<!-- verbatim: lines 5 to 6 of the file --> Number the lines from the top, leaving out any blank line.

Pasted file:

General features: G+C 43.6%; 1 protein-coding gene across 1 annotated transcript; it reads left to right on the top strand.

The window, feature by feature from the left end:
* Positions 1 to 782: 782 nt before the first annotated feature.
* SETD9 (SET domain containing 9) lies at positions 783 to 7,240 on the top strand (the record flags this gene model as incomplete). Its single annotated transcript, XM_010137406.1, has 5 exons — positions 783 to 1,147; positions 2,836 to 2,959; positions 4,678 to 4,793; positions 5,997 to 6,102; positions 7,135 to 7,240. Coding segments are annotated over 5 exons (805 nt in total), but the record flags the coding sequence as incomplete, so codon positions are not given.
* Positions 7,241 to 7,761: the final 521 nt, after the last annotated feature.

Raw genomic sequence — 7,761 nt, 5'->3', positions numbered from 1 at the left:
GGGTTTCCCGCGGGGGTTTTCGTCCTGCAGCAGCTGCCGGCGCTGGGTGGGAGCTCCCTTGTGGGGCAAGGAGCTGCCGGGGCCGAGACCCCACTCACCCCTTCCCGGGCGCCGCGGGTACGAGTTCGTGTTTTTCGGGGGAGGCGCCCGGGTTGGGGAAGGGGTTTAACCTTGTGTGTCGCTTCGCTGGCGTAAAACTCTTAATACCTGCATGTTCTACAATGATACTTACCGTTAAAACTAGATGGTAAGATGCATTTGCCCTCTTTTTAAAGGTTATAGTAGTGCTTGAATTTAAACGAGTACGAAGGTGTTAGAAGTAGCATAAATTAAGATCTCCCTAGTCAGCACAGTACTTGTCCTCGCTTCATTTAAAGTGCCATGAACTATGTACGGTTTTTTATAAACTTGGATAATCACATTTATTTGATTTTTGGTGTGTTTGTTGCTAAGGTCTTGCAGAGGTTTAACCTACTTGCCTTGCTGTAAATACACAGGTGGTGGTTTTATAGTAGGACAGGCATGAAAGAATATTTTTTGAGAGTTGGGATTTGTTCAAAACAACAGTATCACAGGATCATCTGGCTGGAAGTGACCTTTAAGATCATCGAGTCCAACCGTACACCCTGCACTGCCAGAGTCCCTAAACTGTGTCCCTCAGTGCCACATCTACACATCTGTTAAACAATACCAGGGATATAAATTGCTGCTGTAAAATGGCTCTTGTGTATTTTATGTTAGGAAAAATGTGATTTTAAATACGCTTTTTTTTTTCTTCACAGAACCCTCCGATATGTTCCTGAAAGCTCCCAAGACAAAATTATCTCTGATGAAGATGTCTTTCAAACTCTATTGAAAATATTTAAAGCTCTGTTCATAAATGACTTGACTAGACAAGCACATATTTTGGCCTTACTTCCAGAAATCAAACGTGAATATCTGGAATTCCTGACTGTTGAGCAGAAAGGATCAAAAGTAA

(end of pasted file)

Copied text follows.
* Positions 7,241 to 7,761: the final 521 nt, after the last annotated feature.

Raw genomic sequence — 7,761 nt, 5'->3', positions numbered from 1 at the left: